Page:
by Dade Hayes
March 30, 2017
The long-discussed idea to shrink the window between movies’ theatrical and video-on-demand premieres finally seems poised to become a reality in 2017. And while much of the buzz around the shift has centered on the century-old movie business, cable operators could reap significant benefits as well.
VOD revenues had off years in 2014 and 2015, but in 2016 the picture was rosier, according to the Digital Entertainment Group, an industry consortium. The DEG’s annual report, released in January, showed digital gains of more than 5% for VOD and electronic sell-through (EST). Physical disc sales continue to plummet, but the appetite for movies is a key reason for overall digital gains of 15%, per the DEG, including streaming services. Digital sales totaled $10.3 billion, dwarfing the $7.5 billion spent on physical discs.
Recent reports of active negotiations among major studios and exhibitors have the attention of cable, satellite and telecom distributors, not to mention major players in movies’ digital lifespan like Apple and Amazon. This week in Las Vegas, Hollywood studio executives, directors and stars gathered for the annual Cinema-Con trade show, where talk of the industry’s likely embrace of “premium video on demand” (PVOD) predominated.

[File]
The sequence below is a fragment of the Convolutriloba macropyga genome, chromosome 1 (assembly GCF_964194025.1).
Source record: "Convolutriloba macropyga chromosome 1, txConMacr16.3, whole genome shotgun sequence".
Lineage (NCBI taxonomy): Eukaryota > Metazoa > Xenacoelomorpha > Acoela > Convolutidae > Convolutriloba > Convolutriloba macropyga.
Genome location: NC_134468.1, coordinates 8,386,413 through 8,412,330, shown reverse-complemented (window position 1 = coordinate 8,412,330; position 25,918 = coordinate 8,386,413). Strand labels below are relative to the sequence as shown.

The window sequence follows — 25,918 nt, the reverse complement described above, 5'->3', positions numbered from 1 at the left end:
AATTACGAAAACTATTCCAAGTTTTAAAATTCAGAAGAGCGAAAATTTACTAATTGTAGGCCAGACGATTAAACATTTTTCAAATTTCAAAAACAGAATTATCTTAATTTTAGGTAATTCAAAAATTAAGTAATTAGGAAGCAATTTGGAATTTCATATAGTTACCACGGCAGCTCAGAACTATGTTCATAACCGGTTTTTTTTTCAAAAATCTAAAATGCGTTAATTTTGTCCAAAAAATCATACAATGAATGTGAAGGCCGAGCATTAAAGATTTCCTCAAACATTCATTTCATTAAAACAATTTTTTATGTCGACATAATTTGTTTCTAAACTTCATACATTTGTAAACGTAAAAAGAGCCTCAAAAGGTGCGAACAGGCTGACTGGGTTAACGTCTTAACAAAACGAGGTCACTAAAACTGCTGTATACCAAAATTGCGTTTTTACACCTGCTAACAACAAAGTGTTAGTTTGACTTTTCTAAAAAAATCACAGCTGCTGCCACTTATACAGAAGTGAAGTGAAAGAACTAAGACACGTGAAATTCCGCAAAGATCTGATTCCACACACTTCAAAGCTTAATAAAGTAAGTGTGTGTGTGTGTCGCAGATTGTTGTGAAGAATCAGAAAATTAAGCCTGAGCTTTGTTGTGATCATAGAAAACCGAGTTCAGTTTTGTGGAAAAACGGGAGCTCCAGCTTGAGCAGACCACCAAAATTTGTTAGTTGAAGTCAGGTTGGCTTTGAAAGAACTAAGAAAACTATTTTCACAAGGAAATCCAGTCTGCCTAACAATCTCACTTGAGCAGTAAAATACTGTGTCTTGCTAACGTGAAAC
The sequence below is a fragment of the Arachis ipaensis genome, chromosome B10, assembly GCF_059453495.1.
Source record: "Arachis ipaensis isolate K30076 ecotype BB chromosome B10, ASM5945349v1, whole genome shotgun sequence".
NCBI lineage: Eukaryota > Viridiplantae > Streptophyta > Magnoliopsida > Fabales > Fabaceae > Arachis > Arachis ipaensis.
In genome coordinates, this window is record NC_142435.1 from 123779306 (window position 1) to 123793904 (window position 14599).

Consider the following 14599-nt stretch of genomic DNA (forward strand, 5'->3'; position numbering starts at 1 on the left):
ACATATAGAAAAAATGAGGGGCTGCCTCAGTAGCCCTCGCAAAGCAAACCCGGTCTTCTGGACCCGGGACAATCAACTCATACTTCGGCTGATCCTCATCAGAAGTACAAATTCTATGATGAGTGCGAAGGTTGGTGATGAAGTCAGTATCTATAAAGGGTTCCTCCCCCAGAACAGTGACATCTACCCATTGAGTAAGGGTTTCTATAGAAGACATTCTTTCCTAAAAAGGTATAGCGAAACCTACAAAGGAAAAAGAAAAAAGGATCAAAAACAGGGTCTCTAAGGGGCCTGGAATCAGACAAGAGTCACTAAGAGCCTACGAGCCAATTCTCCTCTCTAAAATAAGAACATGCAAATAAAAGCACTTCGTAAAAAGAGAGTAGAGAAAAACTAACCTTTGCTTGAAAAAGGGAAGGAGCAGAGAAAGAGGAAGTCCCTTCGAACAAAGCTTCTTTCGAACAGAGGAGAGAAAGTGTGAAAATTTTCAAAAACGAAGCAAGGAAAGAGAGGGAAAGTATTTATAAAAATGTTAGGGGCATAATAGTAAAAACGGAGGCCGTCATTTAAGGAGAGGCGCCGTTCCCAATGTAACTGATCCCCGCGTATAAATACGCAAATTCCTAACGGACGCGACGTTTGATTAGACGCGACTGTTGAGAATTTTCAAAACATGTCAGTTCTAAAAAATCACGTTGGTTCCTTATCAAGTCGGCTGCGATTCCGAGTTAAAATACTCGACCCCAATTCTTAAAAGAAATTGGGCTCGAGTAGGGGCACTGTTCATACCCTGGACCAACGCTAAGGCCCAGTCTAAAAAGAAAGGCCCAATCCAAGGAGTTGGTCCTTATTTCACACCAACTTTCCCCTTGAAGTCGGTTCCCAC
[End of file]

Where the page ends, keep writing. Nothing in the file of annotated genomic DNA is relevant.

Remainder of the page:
No firm plan exists, but all studios (with the exception of Disney) are in talks for services that could be priced anywhere from $30 to $50 per transaction and offer films on VOD as early as 17 days after their theatrical debut, or as long as 45 days (still half as long as the traditional 90-day window). While Disney’s holdout is noteworthy given that the studio has been the clear winner of the market-share race of late, the sentiment among other participants in talks is a lot more upbeat than last year. That was when Facebook founder Sean Parker’s Screening Room startup floated a similar day-and-date venture and was largely dismissed, especially once A-list filmmakers got wind of it.